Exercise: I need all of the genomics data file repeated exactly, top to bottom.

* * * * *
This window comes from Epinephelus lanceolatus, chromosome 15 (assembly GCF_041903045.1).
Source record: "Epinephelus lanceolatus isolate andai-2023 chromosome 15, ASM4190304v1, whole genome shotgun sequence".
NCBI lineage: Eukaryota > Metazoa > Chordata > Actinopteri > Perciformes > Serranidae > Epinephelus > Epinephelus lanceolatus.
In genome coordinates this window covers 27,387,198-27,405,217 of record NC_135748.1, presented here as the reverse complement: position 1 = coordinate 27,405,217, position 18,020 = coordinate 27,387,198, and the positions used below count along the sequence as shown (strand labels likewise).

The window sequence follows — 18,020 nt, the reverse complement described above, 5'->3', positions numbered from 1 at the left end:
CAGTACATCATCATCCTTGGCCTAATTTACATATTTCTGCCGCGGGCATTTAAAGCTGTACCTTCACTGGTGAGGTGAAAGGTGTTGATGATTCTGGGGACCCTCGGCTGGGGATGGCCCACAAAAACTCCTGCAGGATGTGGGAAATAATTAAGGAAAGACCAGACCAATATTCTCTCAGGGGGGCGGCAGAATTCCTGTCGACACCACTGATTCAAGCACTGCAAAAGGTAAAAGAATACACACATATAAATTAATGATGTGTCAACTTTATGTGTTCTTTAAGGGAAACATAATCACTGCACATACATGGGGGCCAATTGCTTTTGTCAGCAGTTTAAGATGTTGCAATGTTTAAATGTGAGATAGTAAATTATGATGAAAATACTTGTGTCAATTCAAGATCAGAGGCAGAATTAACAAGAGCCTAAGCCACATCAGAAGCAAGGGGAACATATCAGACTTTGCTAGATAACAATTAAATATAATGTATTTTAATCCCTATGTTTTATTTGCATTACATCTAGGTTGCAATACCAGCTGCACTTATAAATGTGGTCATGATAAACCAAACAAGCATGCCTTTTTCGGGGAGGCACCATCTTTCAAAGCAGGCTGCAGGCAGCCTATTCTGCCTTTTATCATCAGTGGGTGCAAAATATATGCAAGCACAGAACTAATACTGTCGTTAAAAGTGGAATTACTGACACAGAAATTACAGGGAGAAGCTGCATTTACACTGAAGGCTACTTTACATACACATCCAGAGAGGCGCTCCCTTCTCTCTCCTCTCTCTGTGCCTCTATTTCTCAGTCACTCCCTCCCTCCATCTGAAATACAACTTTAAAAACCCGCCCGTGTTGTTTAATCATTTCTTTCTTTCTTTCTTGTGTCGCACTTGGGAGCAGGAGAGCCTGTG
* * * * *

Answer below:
This window comes from Epinephelus lanceolatus, chromosome 15 (assembly GCF_041903045.1).
Source record: "Epinephelus lanceolatus isolate andai-2023 chromosome 15, ASM4190304v1, whole genome shotgun sequence".
NCBI lineage: Eukaryota > Metazoa > Chordata > Actinopteri > Perciformes > Serranidae > Epinephelus > Epinephelus lanceolatus.
In genome coordinates this window covers 27,387,198-27,405,217 of record NC_135748.1, presented here as the reverse complement: position 1 = coordinate 27,405,217, position 18,020 = coordinate 27,387,198, and the positions used below count along the sequence as shown (strand labels likewise).

The window sequence follows — 18,020 nt, the reverse complement described above, 5'->3', positions numbered from 1 at the left end:
CAGTACATCATCATCCTTGGCCTAATTTACATATTTCTGCCGCGGGCATTTAAAGCTGTACCTTCACTGGTGAGGTGAAAGGTGTTGATGATTCTGGGGACCCTCGGCTGGGGATGGCCCACAAAAACTCCTGCAGGATGTGGGAAATAATTAAGGAAAGACCAGACCAATATTCTCTCAGGGGGGCGGCAGAATTCCTGTCGACACCACTGATTCAAGCACTGCAAAAGGTAAAAGAATACACACATATAAATTAATGATGTGTCAACTTTATGTGTTCTTTAAGGGAAACATAATCACTGCACATACATGGGGGCCAATTGCTTTTGTCAGCAGTTTAAGATGTTGCAATGTTTAAATGTGAGATAGTAAATTATGATGAAAATACTTGTGTCAATTCAAGATCAGAGGCAGAATTAACAAGAGCCTAAGCCACATCAGAAGCAAGGGGAACATATCAGACTTTGCTAGATAACAATTAAATATAATGTATTTTAATCCCTATGTTTTATTTGCATTACATCTAGGTTGCAATACCAGCTGCACTTATAAATGTGGTCATGATAAACCAAACAAGCATGCCTTTTTCGGGGAGGCACCATCTTTCAAAGCAGGCTGCAGGCAGCCTATTCTGCCTTTTATCATCAGTGGGTGCAAAATATATGCAAGCACAGAACTAATACTGTCGTTAAAAGTGGAATTACTGACACAGAAATTACAGGGAGAAGCTGCATTTACACTGAAGGCTACTTTACATACACATCCAGAGAGGCGCTCCCTTCTCTCTCCTCTCTCTGTGCCTCTATTTCTCAGTCACTCCCTCCCTCCATCTGAAATACAACTTTAAAAACCCGCCCGTGTTGTTTAATCATTTCTTTCTTTCTTTCTTGTGTCGCACTTGGGAGCAGGAGAGCCTGTG